Lightning Fault Rate of Power Distribution Line in Wind Farm in Winter Lightning Area

  • Koji MichishitaEmail author
  • Shigeru Yokoyama
Conference paper
Part of the Lecture Notes in Electrical Engineering book series (LNEE, volume 598)


In Japan, the total number of the faults on a 6.6 kV power distribution line has decreased due to installation of ZnO (zinc oxide) surge arresters at the interval of less than 200 m. However, the proportion of faults caused by lightning still keeps a high value, 10–15%. The damage of arresters occurs frequently at the coast of the Sea of Japan where thunderstorms in winter are notable. It is shown that the surge arresters are damaged when the absorption energy exceeds the rated value. One of the characteristics of winter lightning is high energy resulting in the arrester damage. In this paper, the authors consider damages of surge arrester on a distribution line connected to the wind turbine through the EMTP (Electro-Magnetic Transient Program). The authors show the probability of surge arrester damage by the lightning flash to the turbine and discuss the lightning protection design against surge arrester damage.


Lightning Distribution line Fault rate 


  1. 1.
    Miyake, K., Suzuki, T., Takashima, M., Takuma, M., Tada, T.: Winter lightning on Japan Sea coast-lightning striking frequency to tall structures. IEEE Trans. Power Deliv. 5, 1370–1376 (1990)CrossRefGoogle Scholar
  2. 2.
    Miki, M., Miki, T., Wada, A., Asakawa, A., Asuka, Y., Honjo, N.: Characteristics of winter lightning flashes to wind turbines in the coastal area of the Sea of Japan - Observation results of lightning for wind turbines at Nikaho Kougen Wind Farm from 2005 to 2008. CRIEPI report, H09005, June 2010. (in Japanese)Google Scholar
  3. 3.
    Furukawa, M., Michishita, K., Honjo, N., Yokoyama, S.: A study of characteristics of winter lightning from measurements of current waveform on wind turbine. In: 27th Annual Conference on P&E Society IEEJ (2015). (in Japanese)Google Scholar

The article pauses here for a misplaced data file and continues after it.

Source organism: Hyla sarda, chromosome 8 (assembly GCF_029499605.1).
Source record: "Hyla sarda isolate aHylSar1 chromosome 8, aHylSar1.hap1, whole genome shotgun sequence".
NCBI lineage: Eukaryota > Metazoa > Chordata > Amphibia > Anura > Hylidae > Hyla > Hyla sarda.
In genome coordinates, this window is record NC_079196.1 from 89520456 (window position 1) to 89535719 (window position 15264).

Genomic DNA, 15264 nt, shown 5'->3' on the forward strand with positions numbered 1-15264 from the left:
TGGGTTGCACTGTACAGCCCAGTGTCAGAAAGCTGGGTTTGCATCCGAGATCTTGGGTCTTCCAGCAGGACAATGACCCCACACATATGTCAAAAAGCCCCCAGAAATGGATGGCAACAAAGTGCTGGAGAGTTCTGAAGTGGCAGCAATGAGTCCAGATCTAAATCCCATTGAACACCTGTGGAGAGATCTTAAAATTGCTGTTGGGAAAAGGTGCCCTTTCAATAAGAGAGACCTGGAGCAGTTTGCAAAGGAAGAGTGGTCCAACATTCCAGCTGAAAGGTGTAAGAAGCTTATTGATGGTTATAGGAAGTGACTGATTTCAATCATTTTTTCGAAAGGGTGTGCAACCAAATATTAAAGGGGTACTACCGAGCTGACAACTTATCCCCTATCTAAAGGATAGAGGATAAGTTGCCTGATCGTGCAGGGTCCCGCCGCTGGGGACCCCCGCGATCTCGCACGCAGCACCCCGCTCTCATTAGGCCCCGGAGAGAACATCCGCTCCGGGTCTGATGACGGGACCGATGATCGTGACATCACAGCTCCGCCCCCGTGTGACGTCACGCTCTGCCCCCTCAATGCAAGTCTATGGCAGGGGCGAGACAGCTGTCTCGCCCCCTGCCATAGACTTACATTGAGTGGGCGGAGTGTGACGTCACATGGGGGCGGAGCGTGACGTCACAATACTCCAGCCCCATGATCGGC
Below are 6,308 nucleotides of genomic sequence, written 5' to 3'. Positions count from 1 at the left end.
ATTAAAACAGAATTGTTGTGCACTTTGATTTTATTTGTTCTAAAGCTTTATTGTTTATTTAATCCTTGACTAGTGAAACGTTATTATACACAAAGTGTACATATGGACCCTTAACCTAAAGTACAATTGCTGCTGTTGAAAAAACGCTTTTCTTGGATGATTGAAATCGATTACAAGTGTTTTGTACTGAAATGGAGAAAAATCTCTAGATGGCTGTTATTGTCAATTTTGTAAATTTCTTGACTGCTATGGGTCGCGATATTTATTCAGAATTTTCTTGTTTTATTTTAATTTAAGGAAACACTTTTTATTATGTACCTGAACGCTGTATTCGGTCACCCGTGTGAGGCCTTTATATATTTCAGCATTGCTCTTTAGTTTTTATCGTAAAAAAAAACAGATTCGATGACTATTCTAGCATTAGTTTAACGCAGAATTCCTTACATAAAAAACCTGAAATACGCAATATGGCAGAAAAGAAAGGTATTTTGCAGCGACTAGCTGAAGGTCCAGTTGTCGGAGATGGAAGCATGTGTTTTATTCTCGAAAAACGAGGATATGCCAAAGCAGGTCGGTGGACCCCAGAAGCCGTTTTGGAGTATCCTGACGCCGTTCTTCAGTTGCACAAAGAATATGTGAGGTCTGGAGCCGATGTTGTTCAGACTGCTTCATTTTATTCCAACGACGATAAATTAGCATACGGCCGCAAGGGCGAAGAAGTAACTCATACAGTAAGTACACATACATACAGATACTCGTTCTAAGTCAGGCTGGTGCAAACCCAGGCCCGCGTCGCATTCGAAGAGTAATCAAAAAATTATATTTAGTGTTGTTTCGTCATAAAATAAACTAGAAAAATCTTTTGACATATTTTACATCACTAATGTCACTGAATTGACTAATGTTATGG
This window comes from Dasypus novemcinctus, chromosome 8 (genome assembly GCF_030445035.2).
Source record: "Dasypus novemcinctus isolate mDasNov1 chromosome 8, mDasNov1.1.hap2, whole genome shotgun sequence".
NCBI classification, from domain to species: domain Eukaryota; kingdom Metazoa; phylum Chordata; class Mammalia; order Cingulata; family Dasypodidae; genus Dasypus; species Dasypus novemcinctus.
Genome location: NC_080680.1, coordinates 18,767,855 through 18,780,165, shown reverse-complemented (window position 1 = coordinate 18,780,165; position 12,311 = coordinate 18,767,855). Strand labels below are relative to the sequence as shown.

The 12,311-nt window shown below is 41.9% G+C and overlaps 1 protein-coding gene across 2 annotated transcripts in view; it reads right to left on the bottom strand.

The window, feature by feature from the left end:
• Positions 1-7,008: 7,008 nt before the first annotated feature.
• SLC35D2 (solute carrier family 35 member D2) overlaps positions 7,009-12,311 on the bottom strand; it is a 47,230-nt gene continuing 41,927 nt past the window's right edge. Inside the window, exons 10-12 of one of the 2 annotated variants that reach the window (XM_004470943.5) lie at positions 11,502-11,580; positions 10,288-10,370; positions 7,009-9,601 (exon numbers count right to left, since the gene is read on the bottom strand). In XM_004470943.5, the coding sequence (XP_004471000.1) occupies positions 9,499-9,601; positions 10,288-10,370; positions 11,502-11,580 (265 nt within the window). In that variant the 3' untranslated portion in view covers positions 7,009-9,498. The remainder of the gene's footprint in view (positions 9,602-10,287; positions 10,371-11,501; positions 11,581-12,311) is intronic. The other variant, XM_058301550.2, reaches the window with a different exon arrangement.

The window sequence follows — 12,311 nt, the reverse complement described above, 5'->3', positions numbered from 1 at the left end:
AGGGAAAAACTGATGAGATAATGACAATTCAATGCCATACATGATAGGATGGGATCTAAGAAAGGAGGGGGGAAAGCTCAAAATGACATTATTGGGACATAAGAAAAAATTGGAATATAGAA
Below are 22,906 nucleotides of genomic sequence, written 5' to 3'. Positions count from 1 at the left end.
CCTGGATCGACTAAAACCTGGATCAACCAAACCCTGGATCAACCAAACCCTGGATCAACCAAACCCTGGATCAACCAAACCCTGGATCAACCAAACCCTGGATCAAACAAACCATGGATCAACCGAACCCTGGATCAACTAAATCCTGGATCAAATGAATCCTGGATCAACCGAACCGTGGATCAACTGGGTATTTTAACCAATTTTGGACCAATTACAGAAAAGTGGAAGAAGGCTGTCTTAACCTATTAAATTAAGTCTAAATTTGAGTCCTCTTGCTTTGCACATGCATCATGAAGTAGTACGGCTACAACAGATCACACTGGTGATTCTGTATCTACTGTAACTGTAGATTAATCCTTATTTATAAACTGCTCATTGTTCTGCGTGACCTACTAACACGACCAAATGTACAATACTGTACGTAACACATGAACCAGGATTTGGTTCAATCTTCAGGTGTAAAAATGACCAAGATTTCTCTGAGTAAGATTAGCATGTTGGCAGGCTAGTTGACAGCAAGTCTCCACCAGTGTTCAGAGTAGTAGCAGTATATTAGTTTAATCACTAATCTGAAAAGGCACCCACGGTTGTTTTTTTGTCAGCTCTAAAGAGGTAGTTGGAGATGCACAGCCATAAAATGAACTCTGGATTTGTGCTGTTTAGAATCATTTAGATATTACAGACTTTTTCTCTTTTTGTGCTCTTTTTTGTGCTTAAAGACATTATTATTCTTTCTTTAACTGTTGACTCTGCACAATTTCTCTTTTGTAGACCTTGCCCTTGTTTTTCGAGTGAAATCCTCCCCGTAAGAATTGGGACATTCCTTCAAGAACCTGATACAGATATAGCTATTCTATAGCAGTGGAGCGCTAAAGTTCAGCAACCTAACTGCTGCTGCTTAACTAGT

4. 4.
    Berger, K., Anderson, R.B., Kroninger, H.: Parameters of lightning flashes. Electra 41, 23–37 (1976)Google Scholar
  5. 5.
    K.U. Leuven EMTP Center: Alternative transients program (ATP) rule book. Canadian/American EMTP User Group (1987)Google Scholar
  6. 6.
    Marti, J.R.: Accurate modelling of frequency-dependent transmission line in electromagnetic transient simulations. IEEE Trans. Power Appar. Syst. PAS-101(1), 147–157 (1982)CrossRefGoogle Scholar
  7. 7.
    Nakada, K., Yokota, T., Yokoyama, S., Asakawa, A., Kawabata, T.: Distribution arrester outages caused by lightning backflow current flowing from customer’s facility into power distribution lines. IEEJ Trans. Power Energy 117(10), 1382–1388 (1997). (in Japanese)CrossRefGoogle Scholar
  8. 8.
    Yokoyama, S., Sugimoto, H., Wada, M., Koide, K., Kosuge, T., Nakada, K., Urata, T.: Lightning protection of power distribution lines located in mountainous areas. CRIEPI report, T64 (2001). (in Japanese)Google Scholar
  9. 9.
    Miyake, K., Szuki, T., Shinjou, K.: Characteristics of winter lightning current on Japan Sea coast. IEEE Trans. Power Deliv. 7(3), 1450–1456 (1992)CrossRefGoogle Scholar

Copyright information

© Springer Nature Switzerland AG 2020

Authors and Affiliations

  1. 1.Shizuoka UniversityHamamatsuJapan

Personalised recommendations